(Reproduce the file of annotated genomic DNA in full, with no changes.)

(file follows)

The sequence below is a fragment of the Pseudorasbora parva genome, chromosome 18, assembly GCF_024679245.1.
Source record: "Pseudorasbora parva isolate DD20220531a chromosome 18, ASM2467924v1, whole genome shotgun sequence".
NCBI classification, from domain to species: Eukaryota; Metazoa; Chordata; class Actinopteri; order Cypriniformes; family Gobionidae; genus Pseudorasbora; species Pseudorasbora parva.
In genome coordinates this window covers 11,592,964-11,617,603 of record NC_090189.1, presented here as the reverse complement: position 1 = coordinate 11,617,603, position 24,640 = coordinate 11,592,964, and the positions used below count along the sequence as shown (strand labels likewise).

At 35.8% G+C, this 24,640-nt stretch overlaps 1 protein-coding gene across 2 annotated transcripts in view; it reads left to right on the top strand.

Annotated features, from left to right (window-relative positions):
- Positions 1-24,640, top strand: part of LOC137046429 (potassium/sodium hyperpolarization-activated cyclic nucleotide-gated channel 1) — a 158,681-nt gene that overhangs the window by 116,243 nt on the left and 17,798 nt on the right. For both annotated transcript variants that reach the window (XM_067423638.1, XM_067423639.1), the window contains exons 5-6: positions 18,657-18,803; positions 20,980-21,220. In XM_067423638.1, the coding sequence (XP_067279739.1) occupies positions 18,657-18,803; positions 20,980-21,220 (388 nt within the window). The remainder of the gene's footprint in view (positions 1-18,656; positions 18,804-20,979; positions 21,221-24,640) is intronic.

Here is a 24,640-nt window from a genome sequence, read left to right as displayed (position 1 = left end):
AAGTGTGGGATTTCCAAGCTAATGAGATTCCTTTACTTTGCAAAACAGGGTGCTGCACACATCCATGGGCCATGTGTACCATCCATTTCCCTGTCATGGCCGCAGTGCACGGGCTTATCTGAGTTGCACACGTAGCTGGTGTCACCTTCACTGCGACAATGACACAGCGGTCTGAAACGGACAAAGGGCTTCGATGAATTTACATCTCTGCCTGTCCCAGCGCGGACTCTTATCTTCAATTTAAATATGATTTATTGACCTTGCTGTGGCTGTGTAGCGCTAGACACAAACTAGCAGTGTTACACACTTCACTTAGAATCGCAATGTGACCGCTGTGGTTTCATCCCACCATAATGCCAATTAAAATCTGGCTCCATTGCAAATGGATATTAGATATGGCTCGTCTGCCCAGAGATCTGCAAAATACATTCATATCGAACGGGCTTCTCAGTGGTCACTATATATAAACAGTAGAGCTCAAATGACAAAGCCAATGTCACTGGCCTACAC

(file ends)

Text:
The sequence below is a fragment of the Pseudorasbora parva genome, chromosome 18, assembly GCF_024679245.1.
Source record: "Pseudorasbora parva isolate DD20220531a chromosome 18, ASM2467924v1, whole genome shotgun sequence".
NCBI classification, from domain to species: Eukaryota; Metazoa; Chordata; class Actinopteri; order Cypriniformes; family Gobionidae; genus Pseudorasbora; species Pseudorasbora parva.
In genome coordinates this window covers 11,592,964-11,617,603 of record NC_090189.1, presented here as the reverse complement: position 1 = coordinate 11,617,603, position 24,640 = coordinate 11,592,964, and the positions used below count along the sequence as shown (strand labels likewise).

At 35.8% G+C, this 24,640-nt stretch overlaps 1 protein-coding gene across 2 annotated transcripts in view; it reads left to right on the top strand.

Annotated features, from left to right (window-relative positions):
- Positions 1-24,640, top strand: part of LOC137046429 (potassium/sodium hyperpolarization-activated cyclic nucleotide-gated channel 1) — a 158,681-nt gene that overhangs the window by 116,243 nt on the left and 17,798 nt on the right. For both annotated transcript variants that reach the window (XM_067423638.1, XM_067423639.1), the window contains exons 5-6: positions 18,657-18,803; positions 20,980-21,220. In XM_067423638.1, the coding sequence (XP_067279739.1) occupies positions 18,657-18,803; positions 20,980-21,220 (388 nt within the window). The remainder of the gene's footprint in view (positions 1-18,656; positions 18,804-20,979; positions 21,221-24,640) is intronic.

Here is a 24,640-nt window from a genome sequence, read left to right as displayed (position 1 = left end):
AAGTGTGGGATTTCCAAGCTAATGAGATTCCTTTACTTTGCAAAACAGGGTGCTGCACACATCCATGGGCCATGTGTACCATCCATTTCCCTGTCATGGCCGCAGTGCACGGGCTTATCTGAGTTGCACACGTAGCTGGTGTCACCTTCACTGCGACAATGACACAGCGGTCTGAAACGGACAAAGGGCTTCGATGAATTTACATCTCTGCCTGTCCCAGCGCGGACTCTTATCTTCAATTTAAATATGATTTATTGACCTTGCTGTGGCTGTGTAGCGCTAGACACAAACTAGCAGTGTTACACACTTCACTTAGAATCGCAATGTGACCGCTGTGGTTTCATCCCACCATAATGCCAATTAAAATCTGGCTCCATTGCAAATGGATATTAGATATGGCTCGTCTGCCCAGAGATCTGCAAAATACATTCATATCGAACGGGCTTCTCAGTGGTCACTATATATAAACAGTAGAGCTCAAATGACAAAGCCAATGTCACTGGCCTACAC